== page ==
When it comes to Instagram influencers, you’re likely picturing young celebrities promoting the latest hot trend. But there’s another group that’s spending time exerting influence over young people on social media: teachers. They’ve mastered the art of connecting virtually, according to new research from MDR.
Teachers aren’t surfing mindlessly, though; they’re using social media to enhance their professional development, share exciting classroom ideas and materials, and shop for school supplies. Nearly 80% of teachers spend between 15 minutes and one hour each day on Instagram during the week, and the majority spend even more time there on weekends. They have no plans to let up, either: 44% predict they’ll increase their social use within the next two years.
This type of activity should interest marketers striving to make inroads in the education market. As the “Teachers as Consumers” study notes, teachers engage on social more frequently than the general public — with some building significant followings that position them to become tomorrow’s influencers.
Already, teachers have shown openness toward posting and reading sponsored online content. The WeAreTeachers influencer network reveals that teachers actively follow brands on Instagram and would be willing to jump into the fray as influential voices for emerging products and services. As long as they’re passionate about the item or concept, they’ll thoughtfully share it with their followers. This influence can include reaching many roles in school communities, including students, parents, colleagues at their school, and other educators nationwide.
Many forward-leaning organizations have paved the way for building relationships with education influencers. Stitch Fix, for example, sent a select group of teachers subscription boxes filled with classroom-ready outfits. That resulted in teachers sharing information about Stitch Fix with more than 156,000 peers on Facebook and Instagram.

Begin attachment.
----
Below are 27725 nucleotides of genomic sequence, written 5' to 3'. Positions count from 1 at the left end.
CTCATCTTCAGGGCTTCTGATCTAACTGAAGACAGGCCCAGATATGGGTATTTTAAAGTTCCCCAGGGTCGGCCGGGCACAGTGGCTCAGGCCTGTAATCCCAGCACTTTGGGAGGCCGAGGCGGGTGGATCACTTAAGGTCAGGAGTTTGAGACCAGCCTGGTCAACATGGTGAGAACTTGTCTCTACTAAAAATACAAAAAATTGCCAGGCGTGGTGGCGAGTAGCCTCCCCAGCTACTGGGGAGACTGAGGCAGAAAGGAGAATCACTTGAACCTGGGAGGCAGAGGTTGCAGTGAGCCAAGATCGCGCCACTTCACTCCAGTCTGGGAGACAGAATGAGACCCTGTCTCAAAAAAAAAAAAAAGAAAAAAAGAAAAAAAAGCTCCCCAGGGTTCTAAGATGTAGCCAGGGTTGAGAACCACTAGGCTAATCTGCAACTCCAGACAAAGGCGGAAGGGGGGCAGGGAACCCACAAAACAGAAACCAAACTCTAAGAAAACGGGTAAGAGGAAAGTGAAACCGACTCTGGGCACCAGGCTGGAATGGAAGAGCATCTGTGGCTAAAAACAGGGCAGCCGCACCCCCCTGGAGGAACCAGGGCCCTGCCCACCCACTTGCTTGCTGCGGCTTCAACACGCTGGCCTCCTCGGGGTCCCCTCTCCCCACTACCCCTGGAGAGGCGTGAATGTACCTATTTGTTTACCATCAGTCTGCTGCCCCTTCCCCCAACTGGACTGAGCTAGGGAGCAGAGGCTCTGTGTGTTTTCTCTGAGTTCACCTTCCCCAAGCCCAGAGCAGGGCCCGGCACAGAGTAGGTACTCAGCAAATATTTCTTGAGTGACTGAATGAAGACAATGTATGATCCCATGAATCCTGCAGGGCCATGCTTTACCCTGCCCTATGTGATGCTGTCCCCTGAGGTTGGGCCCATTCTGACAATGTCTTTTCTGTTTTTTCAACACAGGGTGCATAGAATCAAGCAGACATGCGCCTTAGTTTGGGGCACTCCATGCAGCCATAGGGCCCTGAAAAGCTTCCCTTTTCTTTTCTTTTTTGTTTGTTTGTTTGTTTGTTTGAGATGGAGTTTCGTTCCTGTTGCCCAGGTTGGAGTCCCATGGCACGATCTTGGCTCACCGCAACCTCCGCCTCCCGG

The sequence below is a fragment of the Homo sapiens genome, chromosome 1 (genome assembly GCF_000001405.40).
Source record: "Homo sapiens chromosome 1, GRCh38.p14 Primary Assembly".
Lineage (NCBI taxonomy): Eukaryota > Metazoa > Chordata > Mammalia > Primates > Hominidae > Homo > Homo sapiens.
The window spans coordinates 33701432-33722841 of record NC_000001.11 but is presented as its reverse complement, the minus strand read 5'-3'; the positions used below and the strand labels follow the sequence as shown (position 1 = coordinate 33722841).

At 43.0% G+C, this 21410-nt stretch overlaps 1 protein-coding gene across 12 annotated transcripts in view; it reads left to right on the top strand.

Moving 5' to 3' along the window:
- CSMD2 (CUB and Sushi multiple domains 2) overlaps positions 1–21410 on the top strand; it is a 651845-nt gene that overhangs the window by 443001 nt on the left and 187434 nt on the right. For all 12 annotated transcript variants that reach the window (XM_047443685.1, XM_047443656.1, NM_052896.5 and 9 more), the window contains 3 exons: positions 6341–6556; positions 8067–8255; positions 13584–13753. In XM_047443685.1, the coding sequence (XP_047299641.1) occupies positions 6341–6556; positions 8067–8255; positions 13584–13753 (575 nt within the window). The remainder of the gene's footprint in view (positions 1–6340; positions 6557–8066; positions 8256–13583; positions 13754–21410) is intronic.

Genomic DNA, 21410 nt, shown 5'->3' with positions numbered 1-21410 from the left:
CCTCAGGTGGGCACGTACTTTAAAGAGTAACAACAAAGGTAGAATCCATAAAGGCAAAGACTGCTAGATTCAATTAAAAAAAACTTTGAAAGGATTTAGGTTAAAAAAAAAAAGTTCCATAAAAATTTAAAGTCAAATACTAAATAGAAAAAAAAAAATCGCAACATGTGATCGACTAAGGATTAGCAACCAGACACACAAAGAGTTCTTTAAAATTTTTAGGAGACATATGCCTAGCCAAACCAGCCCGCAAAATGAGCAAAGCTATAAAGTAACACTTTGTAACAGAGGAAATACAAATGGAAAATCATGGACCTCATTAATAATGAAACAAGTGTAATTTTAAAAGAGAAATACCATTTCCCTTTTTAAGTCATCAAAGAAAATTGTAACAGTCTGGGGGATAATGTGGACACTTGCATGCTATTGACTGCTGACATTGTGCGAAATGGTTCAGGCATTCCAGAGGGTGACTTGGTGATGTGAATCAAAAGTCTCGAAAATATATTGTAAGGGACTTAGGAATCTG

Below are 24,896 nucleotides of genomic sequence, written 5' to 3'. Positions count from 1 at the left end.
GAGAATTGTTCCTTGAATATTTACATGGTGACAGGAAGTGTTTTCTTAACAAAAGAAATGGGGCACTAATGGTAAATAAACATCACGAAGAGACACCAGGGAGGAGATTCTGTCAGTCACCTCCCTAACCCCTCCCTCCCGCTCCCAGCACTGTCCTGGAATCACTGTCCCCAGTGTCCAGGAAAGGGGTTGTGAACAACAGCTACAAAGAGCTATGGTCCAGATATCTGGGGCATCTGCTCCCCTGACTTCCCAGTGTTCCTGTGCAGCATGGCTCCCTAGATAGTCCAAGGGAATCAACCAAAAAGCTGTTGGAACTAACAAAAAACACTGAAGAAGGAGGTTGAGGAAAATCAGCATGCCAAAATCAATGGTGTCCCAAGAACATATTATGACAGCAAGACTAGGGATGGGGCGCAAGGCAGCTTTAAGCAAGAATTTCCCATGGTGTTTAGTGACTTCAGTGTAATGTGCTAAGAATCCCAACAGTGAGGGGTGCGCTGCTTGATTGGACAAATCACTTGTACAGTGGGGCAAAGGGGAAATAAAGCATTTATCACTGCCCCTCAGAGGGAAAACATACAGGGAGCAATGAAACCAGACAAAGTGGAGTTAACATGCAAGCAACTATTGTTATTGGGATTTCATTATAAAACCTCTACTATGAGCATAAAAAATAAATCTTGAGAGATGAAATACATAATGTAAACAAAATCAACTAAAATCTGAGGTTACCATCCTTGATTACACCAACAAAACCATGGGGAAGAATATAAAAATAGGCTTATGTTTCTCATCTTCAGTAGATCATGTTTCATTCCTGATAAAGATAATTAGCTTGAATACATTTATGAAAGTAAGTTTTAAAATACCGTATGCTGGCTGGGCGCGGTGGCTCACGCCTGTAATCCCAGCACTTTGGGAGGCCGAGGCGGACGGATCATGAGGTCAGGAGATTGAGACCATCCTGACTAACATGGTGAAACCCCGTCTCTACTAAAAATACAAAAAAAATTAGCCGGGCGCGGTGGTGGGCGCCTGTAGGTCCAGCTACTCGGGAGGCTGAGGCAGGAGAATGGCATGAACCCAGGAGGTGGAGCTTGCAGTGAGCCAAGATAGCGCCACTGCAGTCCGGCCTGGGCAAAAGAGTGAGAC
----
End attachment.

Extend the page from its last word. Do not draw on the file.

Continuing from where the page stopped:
Likewise, Wonder Workshop gave coding robots to a few key educator partners who were big Instagram users, asking them to talk about their experience using the robots in their classrooms. The buzz on social media helped create brand recognition among its target audience of K-12 educators.
Gen Z (born between 1996 and 2010) makes up most of the school-aged student population today, and Gen Zers expect to interact with teachers online. Per MDR data, students actively look to their favorite teachers’ pages for suggestions on everything from career counseling to smarter studying. Gen Zers spend several hours a day, five days a week, in the classroom with their teachers. This makes teachers natural role models and influencers in kids’ day-to-day lives, and their influence extends to virtual settings once kids leave school for the day.
Members of Gen Alpha (born in 2010 and after) are on track to be more educated than their Millennial parents, and they tend to sway those parents when it comes to purchasing tech. Getting their approval — and, therefore, their parents’ approval — could provide a boost for any brand.